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A Cooling, Heating, And Power For Buildings (Chp B) Instructional Module

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Conference

2003 Annual Conference

Location

Nashville, Tennessee

Publication Date

June 22, 2003

Start Date

June 22, 2003

End Date

June 25, 2003

ISSN

2153-5965

Conference Session

Advancing Thermal Science Education

Page Count

11

Page Numbers

8.32.1 - 8.32.11

Permanent URL

https://peer.asee.org/11636

Download Count

39

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Paper Authors

author page

B.K. Hodge

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Abstract
NOTE: The first page of text has been automatically extracted and included below in lieu of an abstract

Session 1166

A Cooling, Heating, and Power for Buildings (CHP-B) Instructional Module

B. K. Hodge, J. D. Hardy Mississippi State University

Abstract Cooling, Heating, and Power for Buildings (CHP-B) is an important emphasis area for the U. S. Department of Energy (USDOE). By coupling local electricity generation (fuel cells, gas turbines, internal combustion engines) with thermally-activated components (absorption chillers, desiccants, heat recovery steam generators) system thermal efficiencies in excess of 80 percent are possible. This paper describes an instructional module that succinctly discusses CHP components. The module, which is designed for use in senior-level engineering courses, contains first-order descriptions of prime movers as well as thermally-regenerated components. The module contains references, web-site addresses, manufacturers’ information and web sites, pictures, a case study, example problems, and system schematics for CHP-B systems. The intent is that the CHP module is instructor ready and can be used to readily introduce CHP concepts in a variety of engineering courses. This instructional module provides engineering educators a quick, complete, but first order, way to incorporate CHP into engineering courses. Information for obtaining the module is provided.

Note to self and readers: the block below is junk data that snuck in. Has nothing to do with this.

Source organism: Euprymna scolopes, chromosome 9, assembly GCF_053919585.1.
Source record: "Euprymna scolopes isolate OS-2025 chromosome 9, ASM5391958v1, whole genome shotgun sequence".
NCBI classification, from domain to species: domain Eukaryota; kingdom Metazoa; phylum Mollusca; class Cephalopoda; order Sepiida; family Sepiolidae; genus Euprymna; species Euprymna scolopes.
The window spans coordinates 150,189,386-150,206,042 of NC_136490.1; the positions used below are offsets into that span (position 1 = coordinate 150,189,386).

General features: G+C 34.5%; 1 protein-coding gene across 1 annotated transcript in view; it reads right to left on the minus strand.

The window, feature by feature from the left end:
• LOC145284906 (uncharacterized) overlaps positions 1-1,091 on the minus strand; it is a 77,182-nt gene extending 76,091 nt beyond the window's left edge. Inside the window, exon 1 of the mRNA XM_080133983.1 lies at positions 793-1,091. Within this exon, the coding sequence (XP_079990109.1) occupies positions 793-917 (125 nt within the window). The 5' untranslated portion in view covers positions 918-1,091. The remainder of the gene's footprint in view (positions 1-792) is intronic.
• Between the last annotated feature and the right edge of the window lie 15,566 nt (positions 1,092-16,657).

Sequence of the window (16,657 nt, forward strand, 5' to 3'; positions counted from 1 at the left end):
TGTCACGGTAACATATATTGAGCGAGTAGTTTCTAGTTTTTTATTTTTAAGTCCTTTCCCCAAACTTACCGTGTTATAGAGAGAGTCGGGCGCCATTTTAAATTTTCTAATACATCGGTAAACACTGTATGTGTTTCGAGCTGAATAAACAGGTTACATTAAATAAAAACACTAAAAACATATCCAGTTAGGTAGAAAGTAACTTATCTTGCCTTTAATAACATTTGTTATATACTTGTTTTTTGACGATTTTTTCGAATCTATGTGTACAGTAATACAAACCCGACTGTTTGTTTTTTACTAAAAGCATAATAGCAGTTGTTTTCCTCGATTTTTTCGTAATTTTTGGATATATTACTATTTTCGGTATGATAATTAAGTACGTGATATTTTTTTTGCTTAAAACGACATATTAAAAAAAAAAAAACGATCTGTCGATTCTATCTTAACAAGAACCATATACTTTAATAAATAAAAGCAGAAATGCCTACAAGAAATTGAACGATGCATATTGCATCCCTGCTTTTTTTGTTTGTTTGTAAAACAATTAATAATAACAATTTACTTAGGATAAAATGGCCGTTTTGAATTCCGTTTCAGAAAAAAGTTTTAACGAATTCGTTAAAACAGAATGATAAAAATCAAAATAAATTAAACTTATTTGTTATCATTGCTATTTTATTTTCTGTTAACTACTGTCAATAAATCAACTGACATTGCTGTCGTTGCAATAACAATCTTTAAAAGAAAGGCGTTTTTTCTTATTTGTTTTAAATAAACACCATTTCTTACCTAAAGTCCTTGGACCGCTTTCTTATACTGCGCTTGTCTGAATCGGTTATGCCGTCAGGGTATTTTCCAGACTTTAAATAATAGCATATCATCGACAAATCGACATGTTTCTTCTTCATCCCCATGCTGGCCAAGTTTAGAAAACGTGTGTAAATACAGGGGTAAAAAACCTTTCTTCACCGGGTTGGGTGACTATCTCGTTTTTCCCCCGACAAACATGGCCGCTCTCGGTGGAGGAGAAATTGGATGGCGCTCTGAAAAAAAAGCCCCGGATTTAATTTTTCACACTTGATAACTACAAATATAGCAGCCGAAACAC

Background

Cooling, Heating, and Power for Buildings (CHP-B) is an important twenty-first century emphasis area for the U. S. Department of Energy (USDOE). By coupling local electricity generation (gas turbines, fuel cells, internal combustion engines,…) with thermally-activated building systems (absorption chillers, desiccant dehumidifiers, heat recovery steam generators,…) system thermal efficiencies in excess of 80 percent are possible. The high thermal efficiencies of CHP-B systems contrast with the near-30 percent thermal efficiencies of stand- alone, simple-cycle, fossil-fuel power plants. The USDOE perspective on CHP-B is available on the web site (1) www.chpb.net. The USDOE is interested in CHP-B because the wide-spread adoption and use of CHP systems would markedly reduce fossil fuel consumption (promoting less dependence on foreign oil), would reduce green house gas emissions, and could result in better indoor environmental quality (IEQ) for residential, commercial, and industrial buildings. Although none of the CHP-B component technologies are new and although cogeneration and combined cycle applications are well established, the goal of the CHP-B program is that CHP-B systems should become pervasive in institutional, commercial, and industrial facilities. A Proceedings of the 2003 American Society for Engineering Education Annual Conference & Exposition Copyright  2003, American Society for Engineering Education

Hodge, B. (2003, June), A Cooling, Heating, And Power For Buildings (Chp B) Instructional Module Paper presented at 2003 Annual Conference, Nashville, Tennessee. https://peer.asee.org/11636

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